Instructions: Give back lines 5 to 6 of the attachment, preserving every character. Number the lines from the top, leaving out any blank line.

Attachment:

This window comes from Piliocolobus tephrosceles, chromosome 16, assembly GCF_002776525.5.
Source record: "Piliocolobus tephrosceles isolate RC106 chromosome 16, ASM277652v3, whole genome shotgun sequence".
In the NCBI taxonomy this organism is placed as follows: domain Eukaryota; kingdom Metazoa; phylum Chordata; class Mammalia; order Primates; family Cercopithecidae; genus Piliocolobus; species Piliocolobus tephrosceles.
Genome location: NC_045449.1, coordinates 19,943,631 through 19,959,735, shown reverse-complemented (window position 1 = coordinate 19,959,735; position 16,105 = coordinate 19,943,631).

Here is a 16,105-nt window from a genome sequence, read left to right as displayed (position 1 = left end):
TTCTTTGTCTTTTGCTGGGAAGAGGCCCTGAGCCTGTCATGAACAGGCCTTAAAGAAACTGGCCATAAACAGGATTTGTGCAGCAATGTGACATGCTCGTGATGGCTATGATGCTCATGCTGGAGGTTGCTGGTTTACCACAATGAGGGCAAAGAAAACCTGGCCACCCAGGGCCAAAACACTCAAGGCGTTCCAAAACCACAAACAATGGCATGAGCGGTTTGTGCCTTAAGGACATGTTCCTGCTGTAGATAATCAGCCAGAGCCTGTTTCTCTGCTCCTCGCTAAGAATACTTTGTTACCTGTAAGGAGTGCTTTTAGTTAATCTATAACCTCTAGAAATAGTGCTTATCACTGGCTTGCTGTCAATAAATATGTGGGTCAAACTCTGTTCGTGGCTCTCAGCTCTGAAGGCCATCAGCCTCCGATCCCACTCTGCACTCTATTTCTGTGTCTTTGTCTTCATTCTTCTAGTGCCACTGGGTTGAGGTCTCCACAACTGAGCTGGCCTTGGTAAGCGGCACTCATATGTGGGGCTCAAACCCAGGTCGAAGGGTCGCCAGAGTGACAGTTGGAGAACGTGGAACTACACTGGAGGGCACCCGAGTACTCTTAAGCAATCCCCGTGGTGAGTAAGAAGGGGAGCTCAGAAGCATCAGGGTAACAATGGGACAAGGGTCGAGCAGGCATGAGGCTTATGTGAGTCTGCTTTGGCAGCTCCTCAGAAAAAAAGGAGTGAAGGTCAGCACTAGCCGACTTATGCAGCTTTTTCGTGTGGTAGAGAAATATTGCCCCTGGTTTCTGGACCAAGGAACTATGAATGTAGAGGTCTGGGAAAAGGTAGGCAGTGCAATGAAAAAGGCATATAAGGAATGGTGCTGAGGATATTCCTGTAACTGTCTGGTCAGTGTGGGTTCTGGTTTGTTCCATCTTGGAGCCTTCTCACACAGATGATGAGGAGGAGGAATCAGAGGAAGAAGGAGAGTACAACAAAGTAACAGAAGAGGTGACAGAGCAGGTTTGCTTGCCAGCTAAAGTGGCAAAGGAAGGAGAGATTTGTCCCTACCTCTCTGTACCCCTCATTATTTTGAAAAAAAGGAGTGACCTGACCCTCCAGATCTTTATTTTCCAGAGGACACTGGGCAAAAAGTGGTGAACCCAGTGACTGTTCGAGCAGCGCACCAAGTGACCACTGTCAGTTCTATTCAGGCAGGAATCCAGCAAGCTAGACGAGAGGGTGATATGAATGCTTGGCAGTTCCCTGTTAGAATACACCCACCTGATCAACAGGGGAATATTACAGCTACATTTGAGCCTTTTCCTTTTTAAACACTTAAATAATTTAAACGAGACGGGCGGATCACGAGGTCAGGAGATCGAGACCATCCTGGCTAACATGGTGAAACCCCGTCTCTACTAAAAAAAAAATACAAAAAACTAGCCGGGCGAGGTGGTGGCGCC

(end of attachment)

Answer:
Here is a 16,105-nt window from a genome sequence, read left to right as displayed (position 1 = left end):
TTCTTTGTCTTTTGCTGGGAAGAGGCCCTGAGCCTGTCATGAACAGGCCTTAAAGAAACTGGCCATAAACAGGATTTGTGCAGCAATGTGACATGCTCGTGATGGCTATGATGCTCATGCTGGAGGTTGCTGGTTTACCACAATGAGGGCAAAGAAAACCTGGCCACCCAGGGCCAAAACACTCAAGGCGTTCCAAAACCACAAACAATGGCATGAGCGGTTTGTGCCTTAAGGACATGTTCCTGCTGTAGATAATCAGCCAGAGCCTGTTTCTCTGCTCCTCGCTAAGAATACTTTGTTACCTGTAAGGAGTGCTTTTAGTTAATCTATAACCTCTAGAAATAGTGCTTATCACTGGCTTGCTGTCAATAAATATGTGGGTCAAACTCTGTTCGTGGCTCTCAGCTCTGAAGGCCATCAGCCTCCGATCCCACTCTGCACTCTATTTCTGTGTCTTTGTCTTCATTCTTCTAGTGCCACTGGGTTGAGGTCTCCACAACTGAGCTGGCCTTGGTAAGCGGCACTCATATGTGGGGCTCAAACCCAGGTCGAAGGGTCGCCAGAGTGACAGTTGGAGAACGTGGAACTACACTGGAGGGCACCCGAGTACTCTTAAGCAATCCCCGTGGTGAGTAAGAAGGGGAGCTCAGAAGCATCAGGGTAACAATGGGACAAGGGTCGAGCAGGCATGAGGCTTATGTGAGTCTGCTTTGGCAGCTCCTCAGAAAAAAAGGAGTGAAGGTCAGCACTAGCCGACTTATGCAGCTTTTTCGTGTGGTAGAGAAATATTGCCCCTGGTTTCTGGACCAAGGAACTATGAATGTAGAGGTCTGGGAAAAGGTAGGCAGTGCAATGAAAAAGGCATATAAGGAATGGTGCTGAGGATATTCCTGTAACTGTCTGGTCAGTGTGGGTTCTGGTTTGTTCCATCTTGGAGCCTTCTCACACAGATGATGAGGAGGAGGAATCAGAGGAAGAAGGAGAGTACAACAAAGTAACAGAAGAGGTGACAGAGCAGGTTTGCTTGCCAGCTAAAGTGGCAAAGGAAGGAGAGATTTGTCCCTACCTCTCTGTACCCCTCATTATTTTGAAAAAAAGGAGTGACCTGACCCTCCAGATCTTTATTTTCCAGAGGACACTGGGCAAAAAGTGGTGAACCCAGTGACTGTTCGAGCAGCGCACCAAGTGACCACTGTCAGTTCTATTCAGGCAGGAATCCAGCAAGCTAGACGAGAGGGTGATATGAATGCTTGGCAGTTCCCTGTTAGAATACACCCACCTGATCAACAGGGGAATATTACAGCTACATTTGAGCCTTTTCCTTTTTAAACACTTAAATAATTTAAACGAGACGGGCGGATCACGAGGTCAGGAGATCGAGACCATCCTGGCTAACATGGTGAAACCCCGTCTCTACTAAAAAAAAAATACAAAAAACTAGCCGGGCGAGGTGGTGGCGCC